BSD start services

last updated in Categories FreeBSD, Networking, Sys admin, Tips, Troubleshooting, UNIX

FreeBSD (and NetBSD) stores all service related scripts that stop, start or restart services under /etc/rc.d or /usr/local/etc/rc.d/ directory. From these directories, you can start/stop any network or other system related services. General syntax:


/etc/rc.d/service-name {start} {stop} {status} {reload} {forceXXX} {rcvar}

Where option can be use as follows,

  • start : Start a service
  • stop : Stop a service
  • status : Get status of a service such as if service is running or not
  • reload : Reload a service, useful when you make any changes to configuration files
  • forceXXX : To start, stop or restart a service regardless of the settings in /etc/rc.conf (see below for more info), the commands should be prefixed with “force”. For instance to restart sshd regardless of the current /etc/rc.conf setting, you can use forcerestart (replace XXX with start, stop or restart)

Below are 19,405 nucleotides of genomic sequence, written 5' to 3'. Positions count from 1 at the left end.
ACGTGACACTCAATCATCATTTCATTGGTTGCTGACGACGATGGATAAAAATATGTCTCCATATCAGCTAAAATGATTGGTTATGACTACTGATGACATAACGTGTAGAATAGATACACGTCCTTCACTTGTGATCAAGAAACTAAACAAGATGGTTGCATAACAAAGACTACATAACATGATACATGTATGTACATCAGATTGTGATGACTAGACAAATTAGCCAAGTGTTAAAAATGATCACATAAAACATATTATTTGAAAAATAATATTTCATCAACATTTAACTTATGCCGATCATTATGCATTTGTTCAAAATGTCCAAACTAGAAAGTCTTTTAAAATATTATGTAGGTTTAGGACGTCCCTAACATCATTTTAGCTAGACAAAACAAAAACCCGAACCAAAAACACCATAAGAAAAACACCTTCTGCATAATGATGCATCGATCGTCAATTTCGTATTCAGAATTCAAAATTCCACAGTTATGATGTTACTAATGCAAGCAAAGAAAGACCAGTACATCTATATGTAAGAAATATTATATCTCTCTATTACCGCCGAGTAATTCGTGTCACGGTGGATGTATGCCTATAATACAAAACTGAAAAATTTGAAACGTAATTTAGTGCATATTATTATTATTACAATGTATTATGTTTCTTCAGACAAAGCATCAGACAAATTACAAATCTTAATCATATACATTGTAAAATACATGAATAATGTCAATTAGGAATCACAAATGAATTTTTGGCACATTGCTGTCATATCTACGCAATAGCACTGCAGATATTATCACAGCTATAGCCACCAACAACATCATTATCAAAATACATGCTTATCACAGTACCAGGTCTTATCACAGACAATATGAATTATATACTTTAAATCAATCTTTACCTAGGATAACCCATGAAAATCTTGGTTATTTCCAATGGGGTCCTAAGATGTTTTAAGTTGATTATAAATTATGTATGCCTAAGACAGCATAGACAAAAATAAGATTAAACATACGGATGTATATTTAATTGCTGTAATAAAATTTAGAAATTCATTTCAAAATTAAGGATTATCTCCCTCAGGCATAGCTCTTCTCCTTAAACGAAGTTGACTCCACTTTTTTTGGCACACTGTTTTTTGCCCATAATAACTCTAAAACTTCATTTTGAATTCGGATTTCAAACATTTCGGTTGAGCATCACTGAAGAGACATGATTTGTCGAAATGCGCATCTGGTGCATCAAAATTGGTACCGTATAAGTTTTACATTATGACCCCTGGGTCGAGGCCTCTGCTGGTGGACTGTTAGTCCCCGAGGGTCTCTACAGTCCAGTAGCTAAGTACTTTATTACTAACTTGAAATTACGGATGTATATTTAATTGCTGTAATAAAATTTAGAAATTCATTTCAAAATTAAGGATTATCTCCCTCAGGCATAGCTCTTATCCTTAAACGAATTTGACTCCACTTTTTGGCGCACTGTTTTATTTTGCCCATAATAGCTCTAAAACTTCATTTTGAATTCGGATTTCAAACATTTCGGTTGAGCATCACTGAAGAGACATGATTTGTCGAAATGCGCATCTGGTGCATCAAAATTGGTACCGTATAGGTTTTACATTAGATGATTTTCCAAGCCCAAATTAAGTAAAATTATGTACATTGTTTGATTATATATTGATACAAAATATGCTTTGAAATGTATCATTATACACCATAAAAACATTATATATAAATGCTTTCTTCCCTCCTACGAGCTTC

• rcvar : Tells if service will be automatically starts when FreeBSD comes up (boot ups) i.e. to to check if a service is enabled in /etc/rc.conf or not.


Start sshd service:

# /etc/rc.d/sshd start

Stop sshd service:

# /etc/rc.d/sshd stop

Restart sshd service:

# /etc/rc.d/sshd restart

However, service will not start, stop or restart if it is not configured in /etc/rc.conf file. For instance to restart sshd regardless of the current /etc/rc.conf setting, you can use forcerestart as follows:

# /etc/rc.d/sshd forcerestart

Or just start regardless of the current /etc/rc.conf setting

# /etc/rc.d/sshd forcestart

Or just stop regardless of the current /etc/rc.conf setting

# /etc/rc.d/sshd forcestop

More on /etc/rc.conf file
All freebsd services usually started automatically as specified in rc.conf. For example, enabling the SSHD daemon at startup is as simple as adding the following line to /etc/rc.conf:

However, you can also use sysinstall command to add services that can start automatically as specified below:

1) Start sysinstall by typing sysinstall

# sysinstall 

2) Select Configure

3) Select Startup

4) Select the service you wish to start automatically by pressing space bar

5) When done select Ok and Exit to shell prompt


Posted by: Vivek Gite

The author is the creator of nixCraft and a seasoned sysadmin, DevOps engineer, and a trainer for the Linux operating system/Unix shell scripting. Get the latest tutorials on SysAdmin, Linux/Unix and open source topics via RSS/XML feed or weekly email newsletter.

5 comment

  1. Unknown 12.13.05 at 12:34 am

    > I don’t wanna troll but like to know who is using FreeBSD these days?

    Yahoo and google, springs to mind.

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